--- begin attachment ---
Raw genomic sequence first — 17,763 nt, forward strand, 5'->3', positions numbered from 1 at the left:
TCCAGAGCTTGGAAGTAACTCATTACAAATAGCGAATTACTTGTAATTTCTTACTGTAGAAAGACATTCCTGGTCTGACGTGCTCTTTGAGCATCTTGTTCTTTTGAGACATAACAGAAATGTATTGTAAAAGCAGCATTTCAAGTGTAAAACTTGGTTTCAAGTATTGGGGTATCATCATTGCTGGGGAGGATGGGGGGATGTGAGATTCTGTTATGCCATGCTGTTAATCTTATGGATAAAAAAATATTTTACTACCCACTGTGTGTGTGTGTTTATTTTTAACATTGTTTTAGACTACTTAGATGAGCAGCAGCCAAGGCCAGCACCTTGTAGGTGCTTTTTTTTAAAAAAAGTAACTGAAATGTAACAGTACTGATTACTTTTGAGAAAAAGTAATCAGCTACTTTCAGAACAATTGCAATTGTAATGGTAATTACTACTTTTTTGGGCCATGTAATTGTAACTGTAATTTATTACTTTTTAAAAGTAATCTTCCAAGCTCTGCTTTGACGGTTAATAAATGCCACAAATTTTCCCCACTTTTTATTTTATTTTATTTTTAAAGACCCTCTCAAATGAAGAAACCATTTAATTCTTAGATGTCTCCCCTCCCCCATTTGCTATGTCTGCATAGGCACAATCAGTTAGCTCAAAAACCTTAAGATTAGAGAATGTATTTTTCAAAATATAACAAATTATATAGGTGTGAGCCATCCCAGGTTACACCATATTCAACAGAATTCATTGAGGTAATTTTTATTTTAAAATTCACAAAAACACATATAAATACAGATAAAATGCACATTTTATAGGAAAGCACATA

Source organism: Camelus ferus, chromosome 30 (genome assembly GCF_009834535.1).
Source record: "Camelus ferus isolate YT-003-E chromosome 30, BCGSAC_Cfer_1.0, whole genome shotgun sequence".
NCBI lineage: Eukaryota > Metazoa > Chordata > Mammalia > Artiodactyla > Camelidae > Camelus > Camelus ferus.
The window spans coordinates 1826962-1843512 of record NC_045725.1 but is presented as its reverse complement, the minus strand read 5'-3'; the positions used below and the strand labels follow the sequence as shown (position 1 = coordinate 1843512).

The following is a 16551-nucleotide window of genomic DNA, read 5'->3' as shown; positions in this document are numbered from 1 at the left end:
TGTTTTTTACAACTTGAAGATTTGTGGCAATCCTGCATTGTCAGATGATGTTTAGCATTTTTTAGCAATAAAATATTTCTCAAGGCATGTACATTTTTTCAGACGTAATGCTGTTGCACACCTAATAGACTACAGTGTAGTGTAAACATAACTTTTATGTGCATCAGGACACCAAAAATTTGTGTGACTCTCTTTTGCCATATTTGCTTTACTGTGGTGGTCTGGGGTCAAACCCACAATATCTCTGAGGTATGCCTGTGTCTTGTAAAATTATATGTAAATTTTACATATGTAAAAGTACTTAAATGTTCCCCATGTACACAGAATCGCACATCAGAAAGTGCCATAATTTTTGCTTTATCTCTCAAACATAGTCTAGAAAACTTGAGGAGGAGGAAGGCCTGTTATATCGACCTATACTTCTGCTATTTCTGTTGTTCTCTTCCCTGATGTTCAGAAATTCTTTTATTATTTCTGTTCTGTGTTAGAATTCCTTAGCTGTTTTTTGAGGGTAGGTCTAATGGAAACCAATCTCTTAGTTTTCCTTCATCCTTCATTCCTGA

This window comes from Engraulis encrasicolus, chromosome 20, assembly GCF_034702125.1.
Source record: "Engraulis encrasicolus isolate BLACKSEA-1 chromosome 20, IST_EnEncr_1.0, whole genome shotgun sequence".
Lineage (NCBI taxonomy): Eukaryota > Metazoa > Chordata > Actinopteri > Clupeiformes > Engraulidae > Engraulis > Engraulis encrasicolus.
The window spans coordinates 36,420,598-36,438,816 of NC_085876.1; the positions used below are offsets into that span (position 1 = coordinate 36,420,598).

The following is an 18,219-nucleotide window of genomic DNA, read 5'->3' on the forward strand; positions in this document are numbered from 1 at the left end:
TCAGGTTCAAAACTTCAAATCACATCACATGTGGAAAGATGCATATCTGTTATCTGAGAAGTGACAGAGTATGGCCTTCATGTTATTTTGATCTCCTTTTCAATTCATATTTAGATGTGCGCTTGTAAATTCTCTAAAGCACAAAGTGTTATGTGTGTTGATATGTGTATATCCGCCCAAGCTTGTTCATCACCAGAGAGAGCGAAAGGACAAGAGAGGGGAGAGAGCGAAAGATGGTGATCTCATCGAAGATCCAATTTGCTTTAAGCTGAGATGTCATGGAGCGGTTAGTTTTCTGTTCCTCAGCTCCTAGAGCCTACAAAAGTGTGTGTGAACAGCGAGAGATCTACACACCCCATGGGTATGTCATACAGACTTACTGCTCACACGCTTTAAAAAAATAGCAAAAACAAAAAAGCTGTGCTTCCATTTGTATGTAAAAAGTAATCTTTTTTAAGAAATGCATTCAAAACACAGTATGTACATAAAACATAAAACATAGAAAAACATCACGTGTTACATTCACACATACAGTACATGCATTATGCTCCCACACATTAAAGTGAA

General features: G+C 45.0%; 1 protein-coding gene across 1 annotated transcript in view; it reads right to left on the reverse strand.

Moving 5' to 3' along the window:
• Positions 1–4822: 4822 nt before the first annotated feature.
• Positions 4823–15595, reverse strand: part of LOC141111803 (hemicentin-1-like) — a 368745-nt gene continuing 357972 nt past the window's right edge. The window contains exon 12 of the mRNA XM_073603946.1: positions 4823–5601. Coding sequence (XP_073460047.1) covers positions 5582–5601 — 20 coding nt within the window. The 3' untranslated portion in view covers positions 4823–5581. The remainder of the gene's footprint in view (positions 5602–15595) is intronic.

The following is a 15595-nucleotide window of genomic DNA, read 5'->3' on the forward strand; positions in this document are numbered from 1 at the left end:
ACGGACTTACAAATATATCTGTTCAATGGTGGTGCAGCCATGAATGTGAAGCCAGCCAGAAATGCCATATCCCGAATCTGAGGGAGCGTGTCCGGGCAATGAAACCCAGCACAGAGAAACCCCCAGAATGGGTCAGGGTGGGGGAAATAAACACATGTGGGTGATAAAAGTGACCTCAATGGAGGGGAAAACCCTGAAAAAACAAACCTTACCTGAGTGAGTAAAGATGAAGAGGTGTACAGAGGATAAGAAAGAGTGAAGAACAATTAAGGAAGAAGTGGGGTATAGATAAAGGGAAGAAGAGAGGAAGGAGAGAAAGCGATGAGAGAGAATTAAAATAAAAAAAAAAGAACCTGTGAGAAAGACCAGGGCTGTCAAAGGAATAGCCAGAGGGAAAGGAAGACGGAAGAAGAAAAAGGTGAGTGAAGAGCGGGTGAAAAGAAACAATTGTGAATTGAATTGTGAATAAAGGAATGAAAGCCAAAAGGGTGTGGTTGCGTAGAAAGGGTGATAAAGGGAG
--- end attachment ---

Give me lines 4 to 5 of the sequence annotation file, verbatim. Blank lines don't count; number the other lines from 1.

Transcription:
Source record: "Camelus ferus isolate YT-003-E chromosome 30, BCGSAC_Cfer_1.0, whole genome shotgun sequence".
NCBI lineage: Eukaryota > Metazoa > Chordata > Mammalia > Artiodactyla > Camelidae > Camelus > Camelus ferus.